Tuesday, March 09, 2010

March: Baptisia australis


The 2010 Perennial Plant of the Year is one that I've been growing for several years now, and I highly recommend it! Baptisia australis, blue false indigo, is a native prairie plant that I added to my prairie garden for some height and structure. It's a tender shrub that dies back to the ground each winter but quickly grows back in spring. Racemes of dramatic blue-purple flowers emerge in early June and are as beautiful and interesting as any Fabaceous flowers, but honestly I grow it for the foliage. The bluish-green leaves look cool and refreshing on a hot summer day and I've never seen any sign of sunburn or wilt even though I grow it in full sun. The shrub then develops cool black seed pods (legumes) that rattle when you shake them; those persist until fall when they split open and drop seeds everywhere. Then the dried pods stay around all winter, looking like toothy shark mouths; seeing them in the garden this morning is the reason I felt compelled to talk about the species today!


Last year I started noticing seedlings in the garden and I hope to rescue some and give them away or plant them elsewhere. I don't know yet how sturdy those seedlings will be. Rumor has it the plants don't like to be moved because of the long taproot, so I hope to relocate them while they're young.


Baptisia gets large, up to 4 feet tall and 3-4 feet wide. Other Baptisia species come in white, cream, and yellow, and the fabulous Jim Ault has developed some very cool hybrids for the Chicagoland Grows plant introduction program. I am also growing Baptisia leucophaea, cream false indigo, for the Native Seed Gardeners project, or at least I am if the tiny plants survived the winter.

Baptisia, I think the hybrid 'Prairie Smoke', at the Lurie Garden


garden girl said...

Definitely one of my favorite plants - I've had a hard time getting them established here, although they've done well for me in previous gardens in part sun. (I think it might be all the tree roots.) I started some from seed last year, and am hoping they'll be back this spring. I have better luck with some natives from seed than I do with nursery specimens. If not, I have more seeds and I'll keep trying.

I have the cream baptisia from Native Seed Gardeners too - hope it comes back - it sure was tiny!

garden girl said...

p.s. very nice photos!

Mr. McGregor's Daughter said...

I love Baptisia's foliage too. I think it looks particularly good with Little Bluestem for a mini blue festival of foliage.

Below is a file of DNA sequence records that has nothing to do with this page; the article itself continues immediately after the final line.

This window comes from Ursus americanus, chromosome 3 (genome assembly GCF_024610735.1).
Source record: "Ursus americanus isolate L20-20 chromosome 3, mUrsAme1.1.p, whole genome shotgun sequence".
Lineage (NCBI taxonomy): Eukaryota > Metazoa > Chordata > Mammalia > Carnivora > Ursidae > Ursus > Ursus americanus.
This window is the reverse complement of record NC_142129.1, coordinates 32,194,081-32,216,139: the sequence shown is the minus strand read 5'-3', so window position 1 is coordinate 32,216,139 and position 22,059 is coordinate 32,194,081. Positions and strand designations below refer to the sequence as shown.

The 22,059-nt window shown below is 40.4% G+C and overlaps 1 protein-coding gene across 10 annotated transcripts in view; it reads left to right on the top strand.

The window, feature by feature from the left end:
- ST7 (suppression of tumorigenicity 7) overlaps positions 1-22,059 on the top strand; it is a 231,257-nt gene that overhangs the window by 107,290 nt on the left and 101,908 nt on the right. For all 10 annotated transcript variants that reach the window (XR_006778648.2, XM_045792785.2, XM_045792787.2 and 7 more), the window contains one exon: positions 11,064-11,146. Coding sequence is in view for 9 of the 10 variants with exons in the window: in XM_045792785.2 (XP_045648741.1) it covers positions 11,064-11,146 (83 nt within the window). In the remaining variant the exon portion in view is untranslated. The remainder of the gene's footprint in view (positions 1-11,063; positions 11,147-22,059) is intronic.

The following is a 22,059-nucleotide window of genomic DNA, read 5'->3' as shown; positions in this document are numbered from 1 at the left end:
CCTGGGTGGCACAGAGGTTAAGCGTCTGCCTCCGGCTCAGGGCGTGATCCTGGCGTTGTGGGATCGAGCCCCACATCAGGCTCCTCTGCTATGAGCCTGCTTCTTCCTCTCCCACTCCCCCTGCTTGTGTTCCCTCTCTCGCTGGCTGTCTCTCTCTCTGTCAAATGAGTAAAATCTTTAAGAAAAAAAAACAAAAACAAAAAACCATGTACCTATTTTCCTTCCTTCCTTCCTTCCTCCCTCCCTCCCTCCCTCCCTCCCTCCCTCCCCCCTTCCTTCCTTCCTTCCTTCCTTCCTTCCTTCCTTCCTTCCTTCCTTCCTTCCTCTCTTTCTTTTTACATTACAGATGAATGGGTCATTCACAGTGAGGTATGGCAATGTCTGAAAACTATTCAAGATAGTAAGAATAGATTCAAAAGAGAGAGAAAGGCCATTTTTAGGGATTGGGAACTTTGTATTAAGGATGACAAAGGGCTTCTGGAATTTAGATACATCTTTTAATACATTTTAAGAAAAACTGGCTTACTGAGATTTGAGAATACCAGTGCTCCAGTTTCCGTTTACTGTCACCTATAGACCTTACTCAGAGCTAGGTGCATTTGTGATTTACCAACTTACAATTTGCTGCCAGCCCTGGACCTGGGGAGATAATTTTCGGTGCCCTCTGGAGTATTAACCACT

I have 'Purple Smoke,' which I just discovered last summer is sterile. I was wondering about the seedpods, so it was a big disappointment. I planted a different Baptisia last fall, so I'm looking forward to seedpods and hopefully seedlings.

Rose said...

After seeing this baptisia at the Lurie Gardens during Spring Fling, I fell in love with it, too, Diane. I planted one last summer, so I'm hoping to see it bloom this year. I read in one article that the taproot can grow as deep as 12 feet! No wonder it doesn't like to be moved. I would think little seedlings could survive transplanting, though. I just read Barb's comment about "Prairie Smoke" being sterile--darn! I was hoping for some babies, too.

Looking forward to seeing your post on the Flower Show! Beckie and I went on Monday and enjoyed ourselves immensely. I think this might become an annual expedition for us:)

Diane said...

Linda - thanks! It will be interesting to see what our seedlings do this year.

Barbara - That's sad about the sterile hybrids because the pods are so cool. Sometimes hybrids make the seeds but they're not viable; you just never know.

Rose - 12 feet? Holy cow! I'm writing the garden show post... it's getting really long so I think I'd better stick to just the highlights or I'll bore everyone to tears!

Monica the Garden Faerie said...

I also love Baptisia australis... mine's about 7 years old, and even though it doesn't get optimum sun, it does well. I do love the seed pods, but have never noticed them having "teeth" before. I love that shot!